Men's Golf: Scodro looks for top golf title
Published: Wednesday, August 31, 2011
Updated: Wednesday, September 12, 2012 12:09
Three years went by fast for senior Max Scodro — too fast.
The awards piled up, as did the priceless experience gained from golf tournaments as a freshman that seem so far away to the Chicago native now.
"It's pretty crazy seeing the freshmen come in each year," Scodro said. "I just remember being in that same spot, trying to do whatever I could for the team. It definitely flew by."
A veteran senior equipped with a sage-like mentality of the game, Scodro claims to still have a lot to learn.
Coming into the season, Scodro ranks as one of the top golfers in Notre Dame's history and boasts the third best career shot average of just under 74. The senior has also been listed on the all-Big East team in each of his three years and earned the title of Big East Player of the Year last season.
Yet something was still left unchecked on his college to-do list: the U.S. Amateur national championship.
"[The national championships] are on every college golfer's checklist," Scodro said. "It's just something that you have got to do. It meant a lot to me with all of the things that I have accomplished, but it was something for me to do on a personal level."
This year was his last chance to represent Notre Dame at the U.S. Amateur national championship, one of the biggest stages for a collegiate golfer.
Scodro played at the British Amateur national championship, where he missed the cut after the first few days of action. The international experience, Scodro said, shaped his game and kept him focused on the big prize.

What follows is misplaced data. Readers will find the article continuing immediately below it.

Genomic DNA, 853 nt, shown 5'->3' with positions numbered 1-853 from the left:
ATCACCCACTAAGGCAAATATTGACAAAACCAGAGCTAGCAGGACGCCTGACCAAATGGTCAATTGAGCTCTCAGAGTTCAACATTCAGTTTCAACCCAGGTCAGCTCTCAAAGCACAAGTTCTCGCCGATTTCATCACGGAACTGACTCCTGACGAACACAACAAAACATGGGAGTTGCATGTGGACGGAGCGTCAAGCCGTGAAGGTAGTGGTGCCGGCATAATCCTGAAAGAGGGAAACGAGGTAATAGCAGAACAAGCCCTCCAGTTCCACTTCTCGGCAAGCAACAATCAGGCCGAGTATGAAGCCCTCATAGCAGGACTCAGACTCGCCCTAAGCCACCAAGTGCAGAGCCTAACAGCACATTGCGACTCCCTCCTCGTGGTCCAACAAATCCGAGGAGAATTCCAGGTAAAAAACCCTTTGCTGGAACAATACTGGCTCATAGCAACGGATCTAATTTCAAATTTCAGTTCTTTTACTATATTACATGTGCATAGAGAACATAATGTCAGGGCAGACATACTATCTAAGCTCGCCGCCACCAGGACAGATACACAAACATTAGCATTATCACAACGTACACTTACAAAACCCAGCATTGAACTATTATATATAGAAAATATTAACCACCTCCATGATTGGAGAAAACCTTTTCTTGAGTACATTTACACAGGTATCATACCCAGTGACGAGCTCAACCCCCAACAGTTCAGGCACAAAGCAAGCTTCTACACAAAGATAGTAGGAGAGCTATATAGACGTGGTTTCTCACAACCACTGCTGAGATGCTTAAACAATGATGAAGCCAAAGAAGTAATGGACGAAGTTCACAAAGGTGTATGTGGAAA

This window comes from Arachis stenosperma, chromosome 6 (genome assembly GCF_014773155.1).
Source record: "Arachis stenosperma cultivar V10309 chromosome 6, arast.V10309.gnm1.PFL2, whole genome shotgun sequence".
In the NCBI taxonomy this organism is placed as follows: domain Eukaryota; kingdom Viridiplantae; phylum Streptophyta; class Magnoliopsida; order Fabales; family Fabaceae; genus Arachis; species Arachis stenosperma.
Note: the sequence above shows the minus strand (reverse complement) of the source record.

"The tournament had a huge field with early cuts, and I just sort of played myself out of it," Scodro said. "But it made me more patient in my approach, and it definitely helped me to keep moving on."
Scodro's shot at the U.S. Amateurs came during a two-day amateur qualifying event in Michigan, where only the top three golfers from the region advanced to the national championship. But it seemed as though, once again, the righty shot himself out of the competition by carding a 75 (+5) on the first day.
But rather than immediately folding, Scodro pushed forward with a simple approach.
"I definitely knew that it was going to be one shot at a time," Scodro said. "I just needed to try to keep it going and clean up my game a little bit."
And that he did as the Ping All-Midwest selection rattled off a 67 (-3) on the same course the next day to place him in a three-way playoff for only two remaining spots. One phenomenal chip shot later sent the senior into the opening rounds of the national championship, adding a check to the list.
"It seemed like a basic chip, so I played it aggressive because I knew that I could do it," he said.
But the result of his U.S. Amateurs appearance was a draw against the No. 1 amateur golfer in the world, UCLA's Patrick Cantlay — a 21st place finisher at the U.S. Open, ahead of Phil Mickelson and Ernie Els among others.
"I was pretty excited to go up against the number one [amateur golfer]," Scodro said. "It was a good opportunity to measure myself to a player of that caliber."
Though Scodro lost to Cantlay in the next round, the experience was indispensable, especially for a veteran returning to defend a Big East title and looking to add more hardware to an already extensive collection.
"Amateurs was just an amazing learning experience for me," he said. "Hopefully now we can repeat with a Big East championship and fight for that national title."